Suharto heirs appeal to sharia law
The legal battle involving the children of Indonesia's late ruler Suharto has taken on a religious tint, with the heirs arguing that sharia law frees them from any obligations arising from the case.
After Suharto died on January 27, prosecutors named his children as heirs to their father's legal case relating to the alleged diversion of funds from his charitable foundation.
On Tuesday, the Suharto children's lawyer, Juan Felix Tampubolon, asked the court to hear testimony from Busthanul Arifin, an expert on Islamic law and the former deputy chairman for religious court affairs at the Supreme Court.
Mr Busthanul, now a legal adviser to the minister of religious affairs, argued that based on Islamic law, heirs of the deceased are only obliged to take care of the burial of the body, resolve outstanding debts and credits, execute the will, and disburse any inherited wealth. 'A civil case is not included as part of what is bequeathed,' he said in a document obtained by Tempo magazine.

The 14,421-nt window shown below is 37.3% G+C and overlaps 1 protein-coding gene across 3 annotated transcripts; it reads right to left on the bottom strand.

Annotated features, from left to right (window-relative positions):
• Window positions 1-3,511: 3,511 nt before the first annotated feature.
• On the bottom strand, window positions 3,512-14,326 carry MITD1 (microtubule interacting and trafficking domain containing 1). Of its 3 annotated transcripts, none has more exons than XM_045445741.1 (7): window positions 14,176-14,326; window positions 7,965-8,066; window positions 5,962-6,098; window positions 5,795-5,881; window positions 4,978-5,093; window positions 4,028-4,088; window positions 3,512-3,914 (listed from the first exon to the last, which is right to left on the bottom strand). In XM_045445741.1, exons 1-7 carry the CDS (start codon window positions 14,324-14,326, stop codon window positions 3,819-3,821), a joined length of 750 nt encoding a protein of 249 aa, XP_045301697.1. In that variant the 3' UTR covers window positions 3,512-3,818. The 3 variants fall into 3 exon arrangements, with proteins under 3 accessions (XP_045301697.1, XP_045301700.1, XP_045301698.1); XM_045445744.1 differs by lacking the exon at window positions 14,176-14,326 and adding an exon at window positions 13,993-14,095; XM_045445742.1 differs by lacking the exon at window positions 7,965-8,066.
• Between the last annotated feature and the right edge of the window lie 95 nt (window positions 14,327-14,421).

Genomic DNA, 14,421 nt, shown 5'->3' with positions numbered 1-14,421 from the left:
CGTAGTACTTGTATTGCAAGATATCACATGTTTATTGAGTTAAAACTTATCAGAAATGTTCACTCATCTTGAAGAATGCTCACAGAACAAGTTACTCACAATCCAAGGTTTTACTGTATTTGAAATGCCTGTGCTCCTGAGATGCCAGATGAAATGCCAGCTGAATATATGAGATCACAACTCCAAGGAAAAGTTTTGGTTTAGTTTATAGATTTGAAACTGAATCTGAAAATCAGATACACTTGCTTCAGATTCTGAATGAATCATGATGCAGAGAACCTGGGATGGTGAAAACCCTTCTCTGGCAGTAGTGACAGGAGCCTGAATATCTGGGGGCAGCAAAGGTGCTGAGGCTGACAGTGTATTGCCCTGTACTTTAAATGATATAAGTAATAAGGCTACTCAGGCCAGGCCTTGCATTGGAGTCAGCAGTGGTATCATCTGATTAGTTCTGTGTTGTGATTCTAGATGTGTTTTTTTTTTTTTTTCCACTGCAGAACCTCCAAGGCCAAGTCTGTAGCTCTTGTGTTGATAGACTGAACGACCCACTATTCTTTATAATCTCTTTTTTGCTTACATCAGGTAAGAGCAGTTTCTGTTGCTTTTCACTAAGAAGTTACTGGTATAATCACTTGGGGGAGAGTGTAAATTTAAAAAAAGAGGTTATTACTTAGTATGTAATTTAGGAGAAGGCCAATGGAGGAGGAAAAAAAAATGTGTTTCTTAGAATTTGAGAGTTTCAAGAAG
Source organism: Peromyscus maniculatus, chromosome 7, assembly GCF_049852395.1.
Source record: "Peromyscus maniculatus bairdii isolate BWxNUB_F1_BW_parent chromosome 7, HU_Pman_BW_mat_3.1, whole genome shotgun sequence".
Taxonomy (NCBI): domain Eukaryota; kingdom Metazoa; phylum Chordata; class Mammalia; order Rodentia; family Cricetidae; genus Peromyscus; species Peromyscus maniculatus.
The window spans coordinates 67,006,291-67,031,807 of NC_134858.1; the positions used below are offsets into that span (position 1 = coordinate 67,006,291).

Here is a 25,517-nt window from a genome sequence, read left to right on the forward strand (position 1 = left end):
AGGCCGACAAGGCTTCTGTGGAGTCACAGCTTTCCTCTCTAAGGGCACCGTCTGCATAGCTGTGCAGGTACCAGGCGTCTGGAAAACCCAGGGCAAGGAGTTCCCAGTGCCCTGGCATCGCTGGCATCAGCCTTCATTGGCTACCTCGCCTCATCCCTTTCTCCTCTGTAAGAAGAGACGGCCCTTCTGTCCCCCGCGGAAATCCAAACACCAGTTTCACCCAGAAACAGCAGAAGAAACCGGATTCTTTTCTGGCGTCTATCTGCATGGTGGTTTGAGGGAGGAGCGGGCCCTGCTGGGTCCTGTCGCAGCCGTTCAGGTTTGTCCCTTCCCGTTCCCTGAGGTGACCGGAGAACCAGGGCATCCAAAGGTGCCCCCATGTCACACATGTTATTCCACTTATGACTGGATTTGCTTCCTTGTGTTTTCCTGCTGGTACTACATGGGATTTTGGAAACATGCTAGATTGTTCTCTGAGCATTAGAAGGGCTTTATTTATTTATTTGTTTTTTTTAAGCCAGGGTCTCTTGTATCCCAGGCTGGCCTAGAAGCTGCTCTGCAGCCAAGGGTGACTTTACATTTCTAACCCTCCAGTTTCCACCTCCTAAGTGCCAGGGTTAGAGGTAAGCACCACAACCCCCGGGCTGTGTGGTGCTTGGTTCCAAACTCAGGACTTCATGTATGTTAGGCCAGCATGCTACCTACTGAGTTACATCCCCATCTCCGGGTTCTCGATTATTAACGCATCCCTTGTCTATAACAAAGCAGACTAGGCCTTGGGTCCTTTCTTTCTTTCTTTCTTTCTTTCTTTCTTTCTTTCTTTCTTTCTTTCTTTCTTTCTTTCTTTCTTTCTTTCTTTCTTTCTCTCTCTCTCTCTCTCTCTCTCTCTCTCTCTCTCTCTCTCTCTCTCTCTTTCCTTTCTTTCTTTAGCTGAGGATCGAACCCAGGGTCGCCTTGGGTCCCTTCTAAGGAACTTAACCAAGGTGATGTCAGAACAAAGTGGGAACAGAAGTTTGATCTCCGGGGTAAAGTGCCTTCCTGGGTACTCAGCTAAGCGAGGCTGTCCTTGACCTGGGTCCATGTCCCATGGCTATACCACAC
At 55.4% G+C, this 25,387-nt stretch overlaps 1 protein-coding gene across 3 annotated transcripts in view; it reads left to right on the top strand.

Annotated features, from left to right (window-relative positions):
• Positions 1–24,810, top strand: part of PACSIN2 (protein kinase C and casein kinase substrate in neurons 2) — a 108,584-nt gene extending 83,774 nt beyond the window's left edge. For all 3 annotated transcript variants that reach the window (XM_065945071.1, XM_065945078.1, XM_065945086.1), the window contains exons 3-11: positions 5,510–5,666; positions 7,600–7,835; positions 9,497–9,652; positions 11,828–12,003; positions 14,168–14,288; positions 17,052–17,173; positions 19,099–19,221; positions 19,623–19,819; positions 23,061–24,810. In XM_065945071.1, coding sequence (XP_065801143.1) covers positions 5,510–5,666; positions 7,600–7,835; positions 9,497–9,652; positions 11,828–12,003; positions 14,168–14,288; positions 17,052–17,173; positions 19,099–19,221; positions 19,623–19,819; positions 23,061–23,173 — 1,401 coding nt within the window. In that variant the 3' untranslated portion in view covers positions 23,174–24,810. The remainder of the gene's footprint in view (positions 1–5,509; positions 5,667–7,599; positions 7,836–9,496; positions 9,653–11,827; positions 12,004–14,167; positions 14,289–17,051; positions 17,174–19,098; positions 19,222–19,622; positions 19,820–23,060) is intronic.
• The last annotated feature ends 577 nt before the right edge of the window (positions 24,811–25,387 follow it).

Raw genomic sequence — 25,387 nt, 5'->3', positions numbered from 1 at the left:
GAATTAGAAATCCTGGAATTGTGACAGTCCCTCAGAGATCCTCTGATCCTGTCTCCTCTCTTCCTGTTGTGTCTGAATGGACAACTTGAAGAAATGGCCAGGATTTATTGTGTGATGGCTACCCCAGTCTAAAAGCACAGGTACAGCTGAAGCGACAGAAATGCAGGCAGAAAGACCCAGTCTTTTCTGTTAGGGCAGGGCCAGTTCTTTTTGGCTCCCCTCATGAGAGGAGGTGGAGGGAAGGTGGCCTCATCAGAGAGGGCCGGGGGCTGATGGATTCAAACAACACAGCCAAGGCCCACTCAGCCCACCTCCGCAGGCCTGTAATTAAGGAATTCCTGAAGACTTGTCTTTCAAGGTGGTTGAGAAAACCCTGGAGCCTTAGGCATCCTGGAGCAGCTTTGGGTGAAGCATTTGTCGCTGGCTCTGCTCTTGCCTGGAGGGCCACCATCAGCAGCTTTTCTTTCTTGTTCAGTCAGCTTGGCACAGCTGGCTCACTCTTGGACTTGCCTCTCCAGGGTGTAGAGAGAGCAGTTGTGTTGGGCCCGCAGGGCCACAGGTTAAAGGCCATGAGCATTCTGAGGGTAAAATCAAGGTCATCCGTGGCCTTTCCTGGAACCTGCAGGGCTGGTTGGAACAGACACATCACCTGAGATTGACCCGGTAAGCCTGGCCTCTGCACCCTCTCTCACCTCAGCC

However, Yudian Wahyudi, a lecturer at the State Institute of Islamic Studies' sharia faculty, said that if Suharto was found to owe money to the state, then the heirs should pay it.
'In Islam, heirs cannot be punished for their parents' mistakes, but they have to pay their debts with the inherited assets,' he said.
'This means that they could not go to jail if Suharto committed crimes and that they cannot be asked to use their own funds to pay for their father's debts. But they must pay the debt if they inherited enough assets and money to cover it.'
There is no public information regarding the value of Suharto's bequests to his children.
According to civil law, if the court finds Suharto guilty, his children will be held responsible for paying any compensation to the state. The verdict is expected on March 27.